How to Make A Personal Development Plan – The Ultimate Guide

a personal development plan

by Vlad Dolezal on July 27, 2011

“You cannot change your destination overnight, but you can change your direction overnight.”– Jim Rohn

When talking to people about personal development, I come across tons of misconceptions. So let me clear up a major one right away.

For successful personal development, you need exactly two conditions:

  • You want to change something about your life
  • You’re not happy with the results you got so far

And that’s it.

Specifically, you do NOT need to know exactly what you want. You’d be surprised by how many clients come to me for life coaching when they don’t know what they want from life – they just know that whatever they have at the moment is not it.

(Though if you keep reading on below, you will learn a way to find out what you really want.)

As long as you satisfy the two conditions above, making a personal development plan is for you!

Why make a personal development plan?

Making a personal development plan comes down to two main things. Helping you figure out:

  • What do you want from life?
  • How will you go about achieving it?

You could certainly achieve personal development without a plan. A lot of people have.

But a plan vastly increases your chances to move towards a life that you find fulfilling and satisfying every day. Having a plan gives you:

  • A much better understanding of what you really want from life (hint: money is almost never the answer)
  • A list of specific actions you can take to advance towards your goals in life, so you never feel stuck again
  • A clear understanding of obstacles that trip up a lot of people, and how to avoid them
  • Durable growth and improvement

Sounds good? Then read on!

How to Make a Personal Development Plan

Below, I share the personal development planning method I use with my life coaching clients. It’s based on something called The GROW Model and might seem fairly straightforward, but it’s insanely powerful.

There’s a lot of clear structure underneath the surface, and if you follow the plan step-by-step as outlined, you will blast through any obstacles in your way. You will find a clear vision of what you want from life, as well as a specific action plan on how to get there. Say “goodbye”, procrastination! Say “hello”, fulfilling life full of growth and opportunities!

Speaking of action – I give you several exercises in the following guide.

Now, you could certainly just read through it and learn a few things. But if you actually grab a pen and paper (or open up your favourite word processor) and go through the exercises as you read, you will benefit far more than if you just passively read this article.

After all, you came here to change your life, and change requires taking action.

Or, in other words, you wouldn’t read the ultimate guide to baking a mean cake and then sit around and hope for it to appear, would you? You would go ahead and follow the instructions and make it appear!

One quick note – this is a long article. Over 4,000 words. So if you don’t have the time or energy to read through all of it right now, bookmark it for later. That way, you can read it when you’re able to give it your full attention.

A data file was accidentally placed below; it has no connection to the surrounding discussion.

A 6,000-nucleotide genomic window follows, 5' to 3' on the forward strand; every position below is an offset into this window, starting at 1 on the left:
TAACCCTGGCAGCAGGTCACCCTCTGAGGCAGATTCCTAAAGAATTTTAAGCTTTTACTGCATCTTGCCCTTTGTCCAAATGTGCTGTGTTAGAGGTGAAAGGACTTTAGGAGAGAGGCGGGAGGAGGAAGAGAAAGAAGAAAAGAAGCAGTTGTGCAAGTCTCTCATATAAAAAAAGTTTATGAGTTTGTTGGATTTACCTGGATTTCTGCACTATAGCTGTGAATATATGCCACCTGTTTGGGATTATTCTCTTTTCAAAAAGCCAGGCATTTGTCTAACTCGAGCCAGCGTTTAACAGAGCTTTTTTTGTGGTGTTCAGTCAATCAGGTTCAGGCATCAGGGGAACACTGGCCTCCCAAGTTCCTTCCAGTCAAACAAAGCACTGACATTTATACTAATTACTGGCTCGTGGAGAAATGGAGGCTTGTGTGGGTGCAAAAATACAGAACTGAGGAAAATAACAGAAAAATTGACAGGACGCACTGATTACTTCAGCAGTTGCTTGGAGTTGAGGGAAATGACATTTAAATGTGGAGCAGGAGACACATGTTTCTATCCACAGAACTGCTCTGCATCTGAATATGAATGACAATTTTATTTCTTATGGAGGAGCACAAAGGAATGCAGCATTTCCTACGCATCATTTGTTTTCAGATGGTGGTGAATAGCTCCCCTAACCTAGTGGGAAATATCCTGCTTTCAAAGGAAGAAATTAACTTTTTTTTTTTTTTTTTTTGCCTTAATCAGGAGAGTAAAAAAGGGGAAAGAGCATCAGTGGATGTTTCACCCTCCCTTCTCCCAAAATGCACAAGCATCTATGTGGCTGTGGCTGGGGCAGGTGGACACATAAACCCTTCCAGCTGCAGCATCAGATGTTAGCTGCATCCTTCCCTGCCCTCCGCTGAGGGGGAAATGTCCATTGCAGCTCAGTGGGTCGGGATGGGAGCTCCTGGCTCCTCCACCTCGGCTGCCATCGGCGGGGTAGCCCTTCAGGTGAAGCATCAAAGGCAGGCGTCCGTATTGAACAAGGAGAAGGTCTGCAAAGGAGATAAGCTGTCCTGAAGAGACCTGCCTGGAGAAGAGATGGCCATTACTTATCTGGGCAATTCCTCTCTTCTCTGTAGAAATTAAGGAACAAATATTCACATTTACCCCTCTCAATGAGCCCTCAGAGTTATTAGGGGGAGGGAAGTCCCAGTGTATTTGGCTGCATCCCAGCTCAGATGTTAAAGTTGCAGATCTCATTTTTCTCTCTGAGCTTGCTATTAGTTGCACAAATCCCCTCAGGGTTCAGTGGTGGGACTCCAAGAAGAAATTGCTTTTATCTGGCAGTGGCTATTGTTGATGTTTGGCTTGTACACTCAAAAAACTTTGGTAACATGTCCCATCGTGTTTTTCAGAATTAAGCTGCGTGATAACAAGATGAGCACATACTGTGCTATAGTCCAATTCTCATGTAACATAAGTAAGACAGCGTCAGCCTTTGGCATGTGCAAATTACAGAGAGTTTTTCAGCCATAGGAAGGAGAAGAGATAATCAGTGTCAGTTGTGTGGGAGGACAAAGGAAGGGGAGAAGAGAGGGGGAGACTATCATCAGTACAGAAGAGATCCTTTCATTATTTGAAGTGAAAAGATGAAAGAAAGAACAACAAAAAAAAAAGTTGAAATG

You say you’re ready? Alright! Let’s do this!

(Go ahead, grab a pen and paper before you continue. I will still be here when you get back.)

Step 1 – What do you want?

This first step of making a personal development plan will help you figure out which parts of your life you’re happy with, and which could use some change. Then you can pick an area to work on where there’s room for improvement and growth.

Yep, it’s writing-stuff-down time! ๐Ÿ˜€

1.1 Make a list of the main areas of your life

First, I’d like you to make a list of the main areas of your life which you have been focusing your time and energy on lately. This might include:

  • career
  • relationships
  • fun/social

And anything else you can think of. I won’t give you too many examples, because I want you to think about this for yourself. For example, one of your main areas might end up “guitar playing”, if it’s really that important to you that it deserves its own category.

Note that if there’s an area of your life you haven’t been focusing on but would really like to, that belongs on the list as well.

Once you have this list, I’d like you to narrow it down to 4-8 of the main areas. You don’t want to overwhelm yourself with options before we even begin.

Go ahead, write them down.

1.2 Rate each of those areas from 1-10 based on how satisfied you are with it

Next, I’d like you to give it some thought, and rate each of those areas on a scale from 1 to 10, ten being the highest, based on how satisfied you are with your current situation.

Note, it’s not how good you are, or how successful, but how satisfied you are with the current situation. For example, if you have almost no social life because you spend all your days working, but you’re okay with that for the next couple of months because it’s a very important stage of your business, then you might give yourself a 10 on your social life.

Take a few moments to do this now.

Chances are, some of your areas did better than others. If you scored a 9 or a 10, you’re doing fine. An 8 is iffy, and anything from 7 below can definitely be improved.

I’d like you to take a good long look at the areas you’re not very satisfied with, and pick which one you would like to begin improving first.